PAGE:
Perfect 10 - The Beautiful South

I think I left off at the point where I moved schools and was struggling to a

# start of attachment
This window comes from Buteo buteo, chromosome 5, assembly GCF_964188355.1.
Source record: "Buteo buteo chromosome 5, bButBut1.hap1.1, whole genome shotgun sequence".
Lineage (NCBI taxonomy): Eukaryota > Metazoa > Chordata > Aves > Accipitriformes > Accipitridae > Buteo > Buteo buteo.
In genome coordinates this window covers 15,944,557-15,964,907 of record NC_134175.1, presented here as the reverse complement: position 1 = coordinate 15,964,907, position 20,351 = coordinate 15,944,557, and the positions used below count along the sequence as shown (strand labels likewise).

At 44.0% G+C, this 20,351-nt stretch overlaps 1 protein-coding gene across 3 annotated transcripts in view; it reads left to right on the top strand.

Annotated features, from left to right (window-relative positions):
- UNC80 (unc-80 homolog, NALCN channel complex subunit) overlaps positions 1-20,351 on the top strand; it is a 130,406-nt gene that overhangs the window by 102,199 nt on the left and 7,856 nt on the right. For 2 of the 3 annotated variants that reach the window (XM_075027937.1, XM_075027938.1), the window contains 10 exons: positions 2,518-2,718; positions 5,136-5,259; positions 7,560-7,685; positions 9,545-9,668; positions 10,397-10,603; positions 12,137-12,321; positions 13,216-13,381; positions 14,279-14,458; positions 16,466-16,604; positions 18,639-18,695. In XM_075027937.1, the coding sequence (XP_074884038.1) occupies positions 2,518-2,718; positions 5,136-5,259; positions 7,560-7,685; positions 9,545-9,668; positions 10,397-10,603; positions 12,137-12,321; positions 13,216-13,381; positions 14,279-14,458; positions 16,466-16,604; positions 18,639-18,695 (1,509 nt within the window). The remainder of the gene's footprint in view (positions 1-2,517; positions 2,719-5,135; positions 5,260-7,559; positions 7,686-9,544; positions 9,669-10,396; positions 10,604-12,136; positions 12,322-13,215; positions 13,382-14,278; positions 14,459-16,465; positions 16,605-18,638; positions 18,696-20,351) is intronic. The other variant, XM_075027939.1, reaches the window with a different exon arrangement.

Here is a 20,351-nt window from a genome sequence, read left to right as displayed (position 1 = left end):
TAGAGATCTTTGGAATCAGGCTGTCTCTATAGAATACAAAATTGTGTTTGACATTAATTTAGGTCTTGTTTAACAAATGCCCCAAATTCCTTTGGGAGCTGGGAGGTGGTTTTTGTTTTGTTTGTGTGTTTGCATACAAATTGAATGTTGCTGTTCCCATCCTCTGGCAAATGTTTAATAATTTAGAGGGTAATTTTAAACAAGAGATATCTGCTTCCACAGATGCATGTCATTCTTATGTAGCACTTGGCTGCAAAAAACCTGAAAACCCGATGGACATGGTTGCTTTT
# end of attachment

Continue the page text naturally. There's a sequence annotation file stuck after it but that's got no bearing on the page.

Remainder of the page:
djust/ not adhere to conventional gender stereotypes such as being quiet, demure, not too confrontational, loud, or outgoing.. unfortunately I’d taken drama as one of my subjects. Having just developed severe social anxiety and a deep fear of boys as a result of my trauma this was not a great scenario to be in. I did my best and over the course of my GCSE’s crawled my way to a B. My first performance involved a panic attack where I froze and didn’t move from my chair for the whole performance, it was a silent and masked piece. Needless to say I didn’t get a high mark. By the end of GCSE drama I was speaking so I did progress. Throughout my GCSE’s and A levels I suffered from a variety of mental health problems, however I didn’t know at the time what I was suffering from. I developed an eating disorder at twelve but was diagnosed at sixteen, and discharged from the recovery service I was under at seventeen. I had another breakdown near to my eighteenth birthday and that was body dysmorphia and depression. I refused to go into school, and would only go for car drives in the dark, I didn’t even want the other drivers to see me. It was so hard to have that breakdown after being so happy to be discharged, I’d had such a good year prior to it. However as always, it was necessary to my growth and shaped my personality these days enormously. After every breakdown I somehow became kinder and more aware, stronger, braver and sturdier. These days I embrace my curves because I have to, they’re there, they’re not going anywhere any time soon. Luckily I’m older and wiser, and they’re more accepted in society at 24 than they were at twelve.

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